511 Network Authentication Required
511 Network Authentication Required is a status that can be used by
for example captive portals to signal to computers that they need to go
through some kind of sign-in after connecting to a WiFi network.
You might see these kind of sign-in screens when for example connecting to the WiFi at a coffee shop.
Most operating systems and browsers detect this log in screen by making a HTTP request to a standard url. These are some real examples:
Browsers and operating systems will do an HTTP request to one of those urls,
and expect a string like
success to appear. If it doesn’t appear, it means
a router might be blocking it and a pop-up will appear to log into the network.
One of the issues with this approach is that it might not be possible to for a client to distingish a ‘correct’ response, vs. a HTTP response that was intercepted by the network and a captive portal being served instead.
It is a type of man-in-the-middle attack, so returning a captive portal interface instead of the real response might cause systems to malfunction and caches to be primed with bad data.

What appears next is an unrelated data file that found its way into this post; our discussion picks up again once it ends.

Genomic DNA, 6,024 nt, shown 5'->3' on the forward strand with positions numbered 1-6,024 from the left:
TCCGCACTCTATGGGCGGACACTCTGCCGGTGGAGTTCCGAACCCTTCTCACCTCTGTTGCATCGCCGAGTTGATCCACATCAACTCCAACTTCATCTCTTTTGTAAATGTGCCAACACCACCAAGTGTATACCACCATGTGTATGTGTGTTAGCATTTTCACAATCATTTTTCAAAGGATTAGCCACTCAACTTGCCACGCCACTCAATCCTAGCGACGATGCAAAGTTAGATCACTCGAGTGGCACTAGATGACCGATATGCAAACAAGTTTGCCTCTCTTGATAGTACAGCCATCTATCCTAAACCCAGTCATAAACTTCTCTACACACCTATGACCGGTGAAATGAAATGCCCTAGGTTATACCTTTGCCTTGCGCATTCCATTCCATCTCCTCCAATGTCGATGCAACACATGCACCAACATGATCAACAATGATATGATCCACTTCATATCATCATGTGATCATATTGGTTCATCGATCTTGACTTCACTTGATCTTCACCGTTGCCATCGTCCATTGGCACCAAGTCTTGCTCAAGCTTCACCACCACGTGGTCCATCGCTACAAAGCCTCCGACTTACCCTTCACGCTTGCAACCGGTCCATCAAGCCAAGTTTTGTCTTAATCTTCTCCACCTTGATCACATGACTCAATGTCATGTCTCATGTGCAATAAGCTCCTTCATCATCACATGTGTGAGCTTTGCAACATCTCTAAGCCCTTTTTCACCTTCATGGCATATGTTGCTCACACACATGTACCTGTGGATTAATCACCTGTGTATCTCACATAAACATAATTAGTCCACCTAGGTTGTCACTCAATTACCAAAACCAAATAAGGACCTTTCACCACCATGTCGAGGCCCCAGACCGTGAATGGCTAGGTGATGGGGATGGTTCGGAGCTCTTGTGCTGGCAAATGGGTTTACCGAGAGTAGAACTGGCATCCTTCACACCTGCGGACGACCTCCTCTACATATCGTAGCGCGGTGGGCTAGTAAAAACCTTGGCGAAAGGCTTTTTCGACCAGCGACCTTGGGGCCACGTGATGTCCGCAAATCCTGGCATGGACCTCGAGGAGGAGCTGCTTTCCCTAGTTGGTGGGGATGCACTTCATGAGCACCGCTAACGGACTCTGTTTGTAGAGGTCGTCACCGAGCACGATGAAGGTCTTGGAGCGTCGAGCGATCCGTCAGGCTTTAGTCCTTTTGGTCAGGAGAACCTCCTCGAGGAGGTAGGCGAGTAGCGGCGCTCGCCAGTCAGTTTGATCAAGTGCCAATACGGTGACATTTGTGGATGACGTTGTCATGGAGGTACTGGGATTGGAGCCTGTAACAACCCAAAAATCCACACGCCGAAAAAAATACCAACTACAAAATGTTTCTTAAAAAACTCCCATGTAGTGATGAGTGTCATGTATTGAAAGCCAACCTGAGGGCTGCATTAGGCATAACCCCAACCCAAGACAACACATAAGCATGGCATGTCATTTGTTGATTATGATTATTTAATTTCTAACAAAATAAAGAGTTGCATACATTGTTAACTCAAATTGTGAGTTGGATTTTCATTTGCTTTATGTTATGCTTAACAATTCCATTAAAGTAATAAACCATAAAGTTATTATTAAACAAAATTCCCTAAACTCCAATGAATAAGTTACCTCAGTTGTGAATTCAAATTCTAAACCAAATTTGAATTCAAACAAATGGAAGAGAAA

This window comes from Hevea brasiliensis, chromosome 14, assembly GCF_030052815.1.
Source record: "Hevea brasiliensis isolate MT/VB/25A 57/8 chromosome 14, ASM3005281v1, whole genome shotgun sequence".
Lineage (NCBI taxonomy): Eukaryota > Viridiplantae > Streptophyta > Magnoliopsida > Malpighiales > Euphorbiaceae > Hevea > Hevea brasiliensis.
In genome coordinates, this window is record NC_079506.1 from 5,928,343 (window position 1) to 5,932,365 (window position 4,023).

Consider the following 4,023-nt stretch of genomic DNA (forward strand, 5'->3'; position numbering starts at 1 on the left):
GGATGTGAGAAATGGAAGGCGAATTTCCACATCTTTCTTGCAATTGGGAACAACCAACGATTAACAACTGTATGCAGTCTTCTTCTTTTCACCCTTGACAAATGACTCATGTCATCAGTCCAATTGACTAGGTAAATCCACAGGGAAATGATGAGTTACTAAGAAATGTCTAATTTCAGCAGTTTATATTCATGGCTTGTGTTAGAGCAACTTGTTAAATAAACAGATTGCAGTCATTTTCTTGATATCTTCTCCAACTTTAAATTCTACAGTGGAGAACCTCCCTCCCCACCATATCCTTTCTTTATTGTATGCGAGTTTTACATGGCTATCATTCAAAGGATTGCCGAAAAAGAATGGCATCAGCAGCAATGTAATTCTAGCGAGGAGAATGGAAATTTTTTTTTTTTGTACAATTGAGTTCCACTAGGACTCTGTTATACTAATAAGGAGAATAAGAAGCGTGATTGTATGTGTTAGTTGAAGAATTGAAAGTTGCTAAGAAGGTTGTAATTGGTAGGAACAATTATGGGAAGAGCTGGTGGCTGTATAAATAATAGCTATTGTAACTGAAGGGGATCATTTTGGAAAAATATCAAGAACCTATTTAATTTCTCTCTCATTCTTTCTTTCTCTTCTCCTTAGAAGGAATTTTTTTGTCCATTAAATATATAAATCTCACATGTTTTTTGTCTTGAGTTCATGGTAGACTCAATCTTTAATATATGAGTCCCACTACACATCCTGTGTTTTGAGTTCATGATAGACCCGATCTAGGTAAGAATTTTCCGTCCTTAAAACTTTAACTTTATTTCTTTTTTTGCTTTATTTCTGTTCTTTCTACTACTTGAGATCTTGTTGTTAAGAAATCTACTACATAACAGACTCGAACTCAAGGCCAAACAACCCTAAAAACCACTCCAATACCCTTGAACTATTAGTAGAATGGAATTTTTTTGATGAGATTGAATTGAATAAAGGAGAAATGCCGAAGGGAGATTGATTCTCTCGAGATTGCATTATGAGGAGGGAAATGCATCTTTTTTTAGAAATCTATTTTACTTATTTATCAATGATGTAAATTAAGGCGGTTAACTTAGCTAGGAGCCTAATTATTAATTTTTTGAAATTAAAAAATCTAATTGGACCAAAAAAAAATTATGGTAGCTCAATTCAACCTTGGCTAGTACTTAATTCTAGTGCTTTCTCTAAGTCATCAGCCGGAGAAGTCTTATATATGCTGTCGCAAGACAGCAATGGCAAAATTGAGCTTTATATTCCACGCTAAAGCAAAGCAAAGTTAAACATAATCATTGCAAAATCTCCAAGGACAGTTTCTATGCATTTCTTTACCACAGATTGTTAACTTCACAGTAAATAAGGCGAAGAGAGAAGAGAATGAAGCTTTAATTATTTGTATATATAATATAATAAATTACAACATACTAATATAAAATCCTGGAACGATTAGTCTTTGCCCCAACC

511 Network Authentication Required status code was invented as a
default status code for captive portals to return when intercepting a HTTP
request. This status signals that it was returned by an intermediate.
The full HTTP response should contain a link to where the user may log in.
The example given from the RFC is as follows:
HTTP/1.1 511 Network Authentication Required Content-Type: text/html <html> <head> <title>Network Authentication Required</title> <meta http-equiv="refresh" content="0; url=https://login.example.net/"> </head> <body> <p>You need to <a href="https://login.example.net/"> authenticate with the local network</a> in order to gain access.</p> </body> </html>
- RFC6585, Section 6.1 - 511 Network Authentication Required